‘The Looney Tunes Show’ – TV Review

Do you know what was great? Loony Tunes. Almost every single character from the original series is a instantly familiar pop culture icon. It’s been more than 50 years since the originals were animated and most children today still know who Bugs Bunny, Daffy Duck, Porky Pig and everyone else is. Their catchphrases, their mannerism and their funniest moments are forever etched on our collective memory. Good thing it is because they were brilliant and deserving of the praise. Personal favourite? the ‘wabbit season, duck season’ exchange between Bugs, Daffy and Elmer Fudd. Fantastic.

Wabbit Season!

In the intervening time there have been many attempts to re-invigorate the franchise and modernise it for new viewers. Most of these attempts have been…well, they’ve been fucking awful. We have the product placement strewn Space Jam, which is awkwardly terrible. I know some people see this as a childhood favourite – if that’s you, don’t revisit it. Lines like “put on your Hynes and your Nikes, have your Wheaties and a Gatorade and we’ll grab a Big Mac on the way to the stadium” just sound bloody awful to adult ears. There was Back in Action, which was epically ‘meh’. More recently we had Loonatics Unleashed and somebody must’ve been drunk as all hell when they thought this up:

How the hell is this even Looney Tunes?!

Not that they’re all abysmal failures. If anyone has anything bad to say about Tiny Toons then we’re going to have to take a step outside. The advantage that Tiny Toons had over previous efforts is that they didn’t try to reshape the classic characters but created a new cast. Rather than update for what a studio executive thinks a young audience wants to see based on vague generalisations from marketing (above) they create a younger generation of characters who didn’t recreate the source material but rather was influenced by it. Modern references and humour was able to be mixed in easily because it wouldn’t clash with the original’s brand of humour. They even set this up in the intro to the show.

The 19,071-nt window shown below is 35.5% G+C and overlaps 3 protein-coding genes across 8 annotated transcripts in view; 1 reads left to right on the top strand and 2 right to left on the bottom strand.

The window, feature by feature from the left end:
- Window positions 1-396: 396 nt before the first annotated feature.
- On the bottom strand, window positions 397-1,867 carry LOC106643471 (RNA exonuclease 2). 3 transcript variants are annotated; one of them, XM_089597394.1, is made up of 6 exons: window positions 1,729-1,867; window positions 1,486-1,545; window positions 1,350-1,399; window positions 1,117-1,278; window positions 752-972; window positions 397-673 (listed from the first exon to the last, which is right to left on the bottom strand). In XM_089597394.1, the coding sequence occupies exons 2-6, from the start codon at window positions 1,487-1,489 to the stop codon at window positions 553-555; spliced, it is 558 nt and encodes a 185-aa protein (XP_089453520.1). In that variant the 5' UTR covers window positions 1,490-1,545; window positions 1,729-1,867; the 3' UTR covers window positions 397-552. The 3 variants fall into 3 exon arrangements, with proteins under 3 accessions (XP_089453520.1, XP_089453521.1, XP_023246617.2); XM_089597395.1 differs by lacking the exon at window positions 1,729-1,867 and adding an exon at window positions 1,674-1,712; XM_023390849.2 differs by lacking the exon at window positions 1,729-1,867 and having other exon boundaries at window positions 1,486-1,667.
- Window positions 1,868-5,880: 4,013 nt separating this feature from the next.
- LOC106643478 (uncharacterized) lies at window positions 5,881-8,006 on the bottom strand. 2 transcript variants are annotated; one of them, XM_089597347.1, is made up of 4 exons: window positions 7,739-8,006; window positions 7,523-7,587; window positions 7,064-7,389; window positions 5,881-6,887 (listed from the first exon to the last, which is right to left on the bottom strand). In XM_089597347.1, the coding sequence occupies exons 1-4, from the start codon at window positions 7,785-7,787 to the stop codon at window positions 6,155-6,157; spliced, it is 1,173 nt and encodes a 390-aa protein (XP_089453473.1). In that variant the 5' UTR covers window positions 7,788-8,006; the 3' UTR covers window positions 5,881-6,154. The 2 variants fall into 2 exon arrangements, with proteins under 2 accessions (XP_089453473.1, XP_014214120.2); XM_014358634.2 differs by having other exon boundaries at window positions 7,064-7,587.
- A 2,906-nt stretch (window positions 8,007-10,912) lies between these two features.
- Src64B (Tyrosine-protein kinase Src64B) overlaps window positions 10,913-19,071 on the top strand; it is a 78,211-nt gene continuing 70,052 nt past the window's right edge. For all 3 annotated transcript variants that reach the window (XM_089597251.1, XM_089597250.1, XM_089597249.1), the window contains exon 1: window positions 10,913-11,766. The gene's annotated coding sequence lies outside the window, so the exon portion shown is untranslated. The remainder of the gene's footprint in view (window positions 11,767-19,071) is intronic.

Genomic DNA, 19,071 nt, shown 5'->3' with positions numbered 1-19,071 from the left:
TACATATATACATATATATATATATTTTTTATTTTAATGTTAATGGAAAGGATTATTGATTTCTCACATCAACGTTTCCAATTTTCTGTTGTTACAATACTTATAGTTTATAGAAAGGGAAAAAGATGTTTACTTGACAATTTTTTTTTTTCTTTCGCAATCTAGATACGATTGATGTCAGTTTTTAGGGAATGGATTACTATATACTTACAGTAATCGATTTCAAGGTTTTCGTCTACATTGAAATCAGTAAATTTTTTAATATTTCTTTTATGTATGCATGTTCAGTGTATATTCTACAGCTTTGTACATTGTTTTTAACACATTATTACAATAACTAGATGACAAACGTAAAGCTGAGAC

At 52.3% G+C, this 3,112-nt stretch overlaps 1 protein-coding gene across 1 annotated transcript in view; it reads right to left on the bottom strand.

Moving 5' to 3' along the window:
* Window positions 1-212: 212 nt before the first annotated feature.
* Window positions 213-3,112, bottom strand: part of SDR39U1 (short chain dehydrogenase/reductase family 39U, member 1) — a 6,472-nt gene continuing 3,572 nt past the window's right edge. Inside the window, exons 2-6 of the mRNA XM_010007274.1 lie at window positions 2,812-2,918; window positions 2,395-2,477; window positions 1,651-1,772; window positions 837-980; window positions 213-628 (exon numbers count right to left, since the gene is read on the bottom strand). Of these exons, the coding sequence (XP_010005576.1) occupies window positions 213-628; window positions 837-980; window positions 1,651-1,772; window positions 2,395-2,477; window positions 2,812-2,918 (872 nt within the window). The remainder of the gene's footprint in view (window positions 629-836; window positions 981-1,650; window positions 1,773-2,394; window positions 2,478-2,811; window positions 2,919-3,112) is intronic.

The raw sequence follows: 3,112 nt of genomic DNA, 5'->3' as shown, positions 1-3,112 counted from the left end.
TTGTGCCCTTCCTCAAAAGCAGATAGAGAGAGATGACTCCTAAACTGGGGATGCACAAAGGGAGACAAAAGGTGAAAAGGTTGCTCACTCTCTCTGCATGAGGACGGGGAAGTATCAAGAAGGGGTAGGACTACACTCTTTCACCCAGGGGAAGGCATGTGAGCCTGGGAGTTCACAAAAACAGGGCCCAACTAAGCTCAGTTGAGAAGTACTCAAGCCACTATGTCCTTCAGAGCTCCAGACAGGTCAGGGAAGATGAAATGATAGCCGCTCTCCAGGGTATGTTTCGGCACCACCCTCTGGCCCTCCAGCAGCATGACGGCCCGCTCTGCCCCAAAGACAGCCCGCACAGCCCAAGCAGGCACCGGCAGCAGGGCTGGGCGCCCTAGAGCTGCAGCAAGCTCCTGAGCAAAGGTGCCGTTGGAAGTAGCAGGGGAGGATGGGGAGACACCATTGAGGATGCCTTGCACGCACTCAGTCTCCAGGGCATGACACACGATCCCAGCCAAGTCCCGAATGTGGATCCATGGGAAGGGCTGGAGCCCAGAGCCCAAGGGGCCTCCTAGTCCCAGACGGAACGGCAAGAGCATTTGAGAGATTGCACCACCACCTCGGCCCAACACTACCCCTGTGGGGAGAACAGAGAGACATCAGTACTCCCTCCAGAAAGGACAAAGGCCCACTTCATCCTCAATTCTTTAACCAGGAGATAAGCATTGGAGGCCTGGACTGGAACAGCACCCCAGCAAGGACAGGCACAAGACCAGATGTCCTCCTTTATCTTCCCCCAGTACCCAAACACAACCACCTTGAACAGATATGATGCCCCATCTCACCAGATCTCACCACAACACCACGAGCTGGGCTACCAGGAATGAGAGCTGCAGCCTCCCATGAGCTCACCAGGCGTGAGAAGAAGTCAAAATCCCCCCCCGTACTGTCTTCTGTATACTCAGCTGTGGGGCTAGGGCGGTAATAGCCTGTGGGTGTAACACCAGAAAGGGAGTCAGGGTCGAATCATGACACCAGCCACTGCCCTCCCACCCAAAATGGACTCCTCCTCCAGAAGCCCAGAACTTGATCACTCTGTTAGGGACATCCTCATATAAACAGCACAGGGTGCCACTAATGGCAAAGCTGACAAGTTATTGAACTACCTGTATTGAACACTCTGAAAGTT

That brings us to the newest version: The Looney Tunes Show which does the complete opposite of everything Tiny Toons did right. It features all the original characters plus two new additions in the form of Lola and Tina but in an updated format. Rather than shorts the stories fit a sitcom structure with Bugs and Daffy as room-mates in a suburban house. They deal with modern issues like dating and relationships with episodes focusing on issues like accidentally sending an email you didn’t want people to see. Basically it does everything it shouldn’t do in remaking the Loony Tunes.

And it works.

I know, it shouldn’t work. But it does, the second season in particular. The sitcom format is possibly the biggest shift, and it takes a bit of a mental adjustment before you can fully appreciate how well they work it. The success of the show begins with the writing. Some of these episodes will surprise you with how well they twist the narrative threads together. Take one episode as an example: Bugs wants to get out of going to a peach festival with Porky, so he takes Daffy’s advice and lies about being busy. When he is caught out he concocts another lie, and it all snowballs to the point that winds up in an Albanian prison as a suspected spy. Meanwhile Daffy is out looking for a new place to live but has trouble finding a place that meets his expectations. The two plot threads stay separate up until the end of the when Daffy is part of the Marine unit who breaks Bugs out of the jail. Everything is so perfectly paced that this finale doesn’t feel out of place but the perfect punchline to the story. Not every episode finds its mark but you’ll find that the majority of the episodes will have you glued to the screen.